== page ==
An impressively-researched book that reads more as scrapbook than history.
By Mark Jenkins
From 1973 to 1977, New
York New York was a
heckuva town. Hip-hop and salsa were uptown,
punk, minimalism and loft jazz downtown — and disco somewhere in between. Will
Hermes’ Love Goes to Buildings on Fire:
Five Years in New York
That Changed Music Forever tries to cover it all, with admirable breadth.
Depth is another matter, however.
The novelty of this book is that it mashes together everything from Willie
Colon to Patti Smith, Kool Herc and Meredith Monk, Richard Wagner to Bruce
Springsteen. Nearly all the music made in the five boroughs during the period
is on Hermes’s self-designated beat, including classical as well as pop,
mainstream as well as oddball. The author did some original research, but this
is essentially an ambitious clip job.
The result is too detailed for the casual reader, yet too familiar for the
devotee. To take just one example: Hermes’ brief account of the New York premiere of
Robert Wilson and Philip Glass’ Einstein
on the Beach includes two amusing stories. But they were already the two
best-known anecdotes about this moment in Glass’ career.
Love Goes to Buildings on Fire (which
takes its title from Talking Heads’ first single) is not a work of criticism,
either musical or social. New York
was in turmoil during the five years Hermes covers, and he includes asides
about the city’s bankruptcy, the
growing acceptance of porn movies,
serial killer Son of Sam and the great blackout of 1977. But he doesn’t attempt to explain the musical renaissance in terms of
the city’s plight, other than to note that real estate was cheaper then.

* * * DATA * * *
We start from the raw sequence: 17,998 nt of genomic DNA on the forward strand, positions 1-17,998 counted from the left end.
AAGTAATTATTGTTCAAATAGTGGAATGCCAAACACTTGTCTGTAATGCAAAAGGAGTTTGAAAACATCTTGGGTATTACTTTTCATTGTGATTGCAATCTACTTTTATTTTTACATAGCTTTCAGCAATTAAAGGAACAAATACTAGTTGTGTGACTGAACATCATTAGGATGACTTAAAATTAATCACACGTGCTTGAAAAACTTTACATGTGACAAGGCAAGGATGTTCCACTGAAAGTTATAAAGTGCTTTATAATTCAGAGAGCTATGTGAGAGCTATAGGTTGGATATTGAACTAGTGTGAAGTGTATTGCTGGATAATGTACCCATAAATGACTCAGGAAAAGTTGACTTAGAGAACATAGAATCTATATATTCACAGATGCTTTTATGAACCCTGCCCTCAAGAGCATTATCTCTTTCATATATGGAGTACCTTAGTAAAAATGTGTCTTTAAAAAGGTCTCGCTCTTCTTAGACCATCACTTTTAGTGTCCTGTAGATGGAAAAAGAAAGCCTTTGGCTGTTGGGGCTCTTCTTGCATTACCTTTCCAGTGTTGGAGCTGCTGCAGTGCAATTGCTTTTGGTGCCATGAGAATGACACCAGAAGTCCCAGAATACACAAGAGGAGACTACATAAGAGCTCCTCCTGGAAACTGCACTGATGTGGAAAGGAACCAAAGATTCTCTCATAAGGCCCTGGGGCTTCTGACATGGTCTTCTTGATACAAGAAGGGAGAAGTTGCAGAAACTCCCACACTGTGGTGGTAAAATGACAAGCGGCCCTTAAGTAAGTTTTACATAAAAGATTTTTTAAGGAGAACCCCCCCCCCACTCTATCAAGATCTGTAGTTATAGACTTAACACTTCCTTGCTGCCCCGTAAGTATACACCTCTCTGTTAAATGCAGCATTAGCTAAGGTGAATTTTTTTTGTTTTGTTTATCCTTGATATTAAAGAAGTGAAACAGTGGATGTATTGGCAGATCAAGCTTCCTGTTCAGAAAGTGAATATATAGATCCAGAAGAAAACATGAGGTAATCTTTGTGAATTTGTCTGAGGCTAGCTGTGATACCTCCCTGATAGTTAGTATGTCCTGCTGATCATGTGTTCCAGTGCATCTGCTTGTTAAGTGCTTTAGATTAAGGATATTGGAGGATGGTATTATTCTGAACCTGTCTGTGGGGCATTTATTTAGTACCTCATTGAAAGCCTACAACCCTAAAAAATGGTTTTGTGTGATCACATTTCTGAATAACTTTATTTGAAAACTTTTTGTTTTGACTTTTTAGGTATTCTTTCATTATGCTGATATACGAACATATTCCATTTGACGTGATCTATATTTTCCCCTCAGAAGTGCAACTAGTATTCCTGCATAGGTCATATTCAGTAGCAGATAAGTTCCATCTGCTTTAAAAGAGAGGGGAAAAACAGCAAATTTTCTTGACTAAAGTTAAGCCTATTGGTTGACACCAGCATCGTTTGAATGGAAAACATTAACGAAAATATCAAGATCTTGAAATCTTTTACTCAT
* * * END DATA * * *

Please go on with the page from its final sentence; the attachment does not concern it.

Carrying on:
Neither does he seek profound links between the various musical genres being
defined or redefined at the time.
Instead, the connections are mostly geographic or chronological, which makes
the book read like an after-the-fact diary. The segues are abrupt, and the connections are sometimes forced. At one
point, Patti Smith is likened to Celia Cruz; later, she’s compared to Bella
Abzug. The narrative takes the occasional odd turn, detouring to France for the
1977 premiere of Gorecki’s Third Symphony or time-traveling to 1850 to note
that Jenny Lind once performed on the same site (not even in the same
building!) as the New York Dolls.
Hermes lived in Queens during 1973-77, but he
was a teenager with limited access to, or knowledge of, what was going down.
Periodically, he reminds us of his proximity with recollections about records
he heard or concerts he attended — or drugs he took or handjobs he received.
These extraneous confessions add to the sense that the book is merely a grab
bag of incidents.
Hardcore music fans, or readers with less dedication but great perseverance,
will find much that’s of interest in Hermes’ sack of musical memories. They’ll
learn about styles they didn’t follow closely, or at all, and may even discover
a thing or two about music they thought they knew utterly. What’s lacking is
any overarching theme, structure or analysis. Hermes has put it all together,
but in a form that’s more scrapbook than history.